Database marketing is about creating customers. Once you have a customer, you have a first sale and an opportunity to make the second, third, and more sales over time. If you settle for a single sale but lose the customer, you must start over and resell each and every time.

Creating customers will help you maximize sales by establishing and nurturing customer relationships. The tool used to do this is the database. It is the means by which you can build a long-term, interactive relationship between your product and your consumers. It will allow your business to become a more efficient and effective communicator with customers and prospects.

Database marketing is a combination of strategic marketing planning, creative communications, data, technology, and statistical analysis techniques. All are critical for the success of any program.

One of the key analytical techniques used in strategic planning is the MOST Analysis: This helps to clarify where the business intends to go (Mission), establishes the goals that will help to achieve this (Objectives), analyzes what options there are for proceeding forward (Strategies), and determines how these strategies are going to be put into action (Tactics).

The key is for this whole process to hang together from top to bottom and also in reverse: From the top, clarifying the mission drives the objectives, which creates strategic options, which forces tactical actions to be taken; from the bottom, every action at the tactical level should help to make the strategies work, all strategies should help to achieve the objectives, and all the objectives should take the business towards the mission.

Businesses fall into many traps by attempting to tackle strategy internally:

  • Getting distracted from moving the business forward by day-to-day actions or demands from customers, suppliers, and competitors

  • Failing to clarify where it wants to get to and in what timescale

  • Failing to secure board and management agreement for the mission

  • Not clarifying the key objectives that need to be reached (and in what timescale) for the mission to be successful

  • Not getting external and objective assistance in analyzing the strategic options available to satisfy the key objectives

  • Missing out the strategy stage altogether by going straight from objectives to tactics, which leads to a lot of dead ends

  • Not ensuring that everything done at tactical level helps to ensure success of the strategies

  • Failing to properly define timescales, responsibilities, monitoring, and control procedures to ensure that implementation moves forward at the necessary speed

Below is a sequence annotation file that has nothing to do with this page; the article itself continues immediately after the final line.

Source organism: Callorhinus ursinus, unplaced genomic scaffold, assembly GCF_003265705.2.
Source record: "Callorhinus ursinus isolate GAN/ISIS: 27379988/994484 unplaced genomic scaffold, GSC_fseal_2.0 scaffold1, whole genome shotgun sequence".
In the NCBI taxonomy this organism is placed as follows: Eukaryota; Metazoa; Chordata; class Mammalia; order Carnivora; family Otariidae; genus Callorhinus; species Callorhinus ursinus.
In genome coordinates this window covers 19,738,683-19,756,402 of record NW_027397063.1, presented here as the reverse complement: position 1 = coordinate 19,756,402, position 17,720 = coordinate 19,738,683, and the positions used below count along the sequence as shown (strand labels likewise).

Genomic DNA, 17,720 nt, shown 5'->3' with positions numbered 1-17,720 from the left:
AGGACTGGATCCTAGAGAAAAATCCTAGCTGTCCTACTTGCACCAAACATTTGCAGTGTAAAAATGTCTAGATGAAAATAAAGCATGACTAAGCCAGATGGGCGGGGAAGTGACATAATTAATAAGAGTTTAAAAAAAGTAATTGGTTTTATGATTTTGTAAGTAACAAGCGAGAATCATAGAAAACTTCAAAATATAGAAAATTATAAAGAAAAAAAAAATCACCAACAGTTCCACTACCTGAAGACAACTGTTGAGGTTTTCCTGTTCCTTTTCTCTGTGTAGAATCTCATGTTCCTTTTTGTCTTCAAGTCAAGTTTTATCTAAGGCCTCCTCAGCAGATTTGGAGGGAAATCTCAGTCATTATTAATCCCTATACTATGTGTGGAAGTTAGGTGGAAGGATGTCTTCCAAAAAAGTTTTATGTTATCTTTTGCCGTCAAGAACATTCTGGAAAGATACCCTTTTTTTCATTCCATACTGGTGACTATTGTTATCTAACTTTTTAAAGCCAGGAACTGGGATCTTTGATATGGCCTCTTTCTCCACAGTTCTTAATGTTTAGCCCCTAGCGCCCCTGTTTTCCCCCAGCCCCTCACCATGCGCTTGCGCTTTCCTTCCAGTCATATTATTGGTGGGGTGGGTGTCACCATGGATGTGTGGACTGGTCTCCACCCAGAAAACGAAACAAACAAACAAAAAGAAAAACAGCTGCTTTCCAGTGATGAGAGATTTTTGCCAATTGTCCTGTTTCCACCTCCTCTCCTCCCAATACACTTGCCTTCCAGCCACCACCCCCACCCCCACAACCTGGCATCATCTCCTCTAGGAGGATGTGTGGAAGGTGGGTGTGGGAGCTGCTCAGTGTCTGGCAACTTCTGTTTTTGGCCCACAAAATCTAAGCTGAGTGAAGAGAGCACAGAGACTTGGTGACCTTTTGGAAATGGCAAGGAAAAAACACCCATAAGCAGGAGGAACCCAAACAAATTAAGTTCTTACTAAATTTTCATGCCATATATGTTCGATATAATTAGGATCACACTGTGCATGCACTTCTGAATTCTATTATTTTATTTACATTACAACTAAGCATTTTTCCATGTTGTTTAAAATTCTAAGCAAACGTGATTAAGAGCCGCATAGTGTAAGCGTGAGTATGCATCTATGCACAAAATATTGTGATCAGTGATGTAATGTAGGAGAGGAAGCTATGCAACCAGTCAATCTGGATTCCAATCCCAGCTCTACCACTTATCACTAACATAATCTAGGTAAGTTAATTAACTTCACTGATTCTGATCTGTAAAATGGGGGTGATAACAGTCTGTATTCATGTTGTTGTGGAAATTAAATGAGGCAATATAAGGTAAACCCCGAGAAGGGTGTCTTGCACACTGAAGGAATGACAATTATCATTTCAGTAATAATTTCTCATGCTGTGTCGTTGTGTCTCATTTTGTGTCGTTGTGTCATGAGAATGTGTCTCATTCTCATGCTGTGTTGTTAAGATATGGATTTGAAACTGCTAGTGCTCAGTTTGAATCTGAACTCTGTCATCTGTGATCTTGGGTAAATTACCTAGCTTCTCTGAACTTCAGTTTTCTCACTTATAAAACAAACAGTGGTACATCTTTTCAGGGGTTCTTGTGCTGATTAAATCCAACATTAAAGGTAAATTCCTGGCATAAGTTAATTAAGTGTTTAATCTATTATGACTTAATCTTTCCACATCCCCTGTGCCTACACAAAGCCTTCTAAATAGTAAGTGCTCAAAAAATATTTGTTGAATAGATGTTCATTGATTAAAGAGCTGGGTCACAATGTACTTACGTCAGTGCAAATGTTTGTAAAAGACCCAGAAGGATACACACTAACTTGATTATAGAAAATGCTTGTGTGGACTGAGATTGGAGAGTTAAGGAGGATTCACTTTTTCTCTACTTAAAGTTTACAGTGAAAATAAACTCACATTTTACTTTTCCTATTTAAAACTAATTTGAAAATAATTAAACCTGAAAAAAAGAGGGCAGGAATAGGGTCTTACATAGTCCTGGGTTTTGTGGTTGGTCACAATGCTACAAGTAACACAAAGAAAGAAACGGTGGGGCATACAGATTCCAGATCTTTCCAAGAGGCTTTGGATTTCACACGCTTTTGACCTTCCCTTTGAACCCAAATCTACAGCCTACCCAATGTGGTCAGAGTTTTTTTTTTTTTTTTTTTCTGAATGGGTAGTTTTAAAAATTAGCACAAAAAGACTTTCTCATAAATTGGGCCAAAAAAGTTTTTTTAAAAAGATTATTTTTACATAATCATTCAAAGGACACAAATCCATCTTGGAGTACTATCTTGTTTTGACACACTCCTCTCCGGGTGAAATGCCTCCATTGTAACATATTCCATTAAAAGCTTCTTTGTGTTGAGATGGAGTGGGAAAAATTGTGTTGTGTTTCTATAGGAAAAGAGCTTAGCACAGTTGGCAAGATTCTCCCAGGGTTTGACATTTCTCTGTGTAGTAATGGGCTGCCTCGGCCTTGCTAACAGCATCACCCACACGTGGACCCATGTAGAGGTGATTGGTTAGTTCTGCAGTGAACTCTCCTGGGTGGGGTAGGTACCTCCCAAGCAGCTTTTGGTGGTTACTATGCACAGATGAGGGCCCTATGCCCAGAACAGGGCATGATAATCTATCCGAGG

External strategic planning helps companies avoid these traps and keeps the business moving forward with a sense of urgency and in a clear direction that "hangs together," from Director to ticket booth sales.

The following example (for a professional sports team) is a detailed listing of the types of planning and analysis that is necessary to retain customers and prospect for new ones, while keeping cost to a minimum.

120 Hours for Pre-Analysis (One-Time)

To successfully target new attendees, you need to find out who the current and past attendees are. This will include completing several types of analysis on the ticket holder database: MOST analysis, customer segmentation, RFM analysis (recency, frequency and monetary), and demographic and psychographic analysis.

After completion, a 360-degree view of each of the different attendees should be completed.

5 Hrs of List Procurement (per Game)

The most effective way to proceed in this situation is to look at the organization's needs on a game-per-game basis. The reason is that it's much easier to reach and exceed goals in a smaller, more targeted program then one that is too broad.

In addition, when purchasing names (whether direct, email or telemarketing), you will be able to keep costs down because you will be using exact numbers and therefore will not accrue an increase in expenses for purchasing too many names.

5-10 Hrs of Post-Analysis (per Game)

In post-analysis you will be able to see which lists/media proved to be the most successful and then continually tweak which names and which outlet you use to target future attendees so that you are always getting the best possible return on investment. Due to the complexity of the buy (i.e., the more lists from different sources and mediums), the longer it takes to come to a conclusion on what worked and what did not.

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Scott Petinga is headquartered in Plymouth, MN. For more information, visit Read more of Scott's writing on the MarketingProfs blog, the Daily Fix.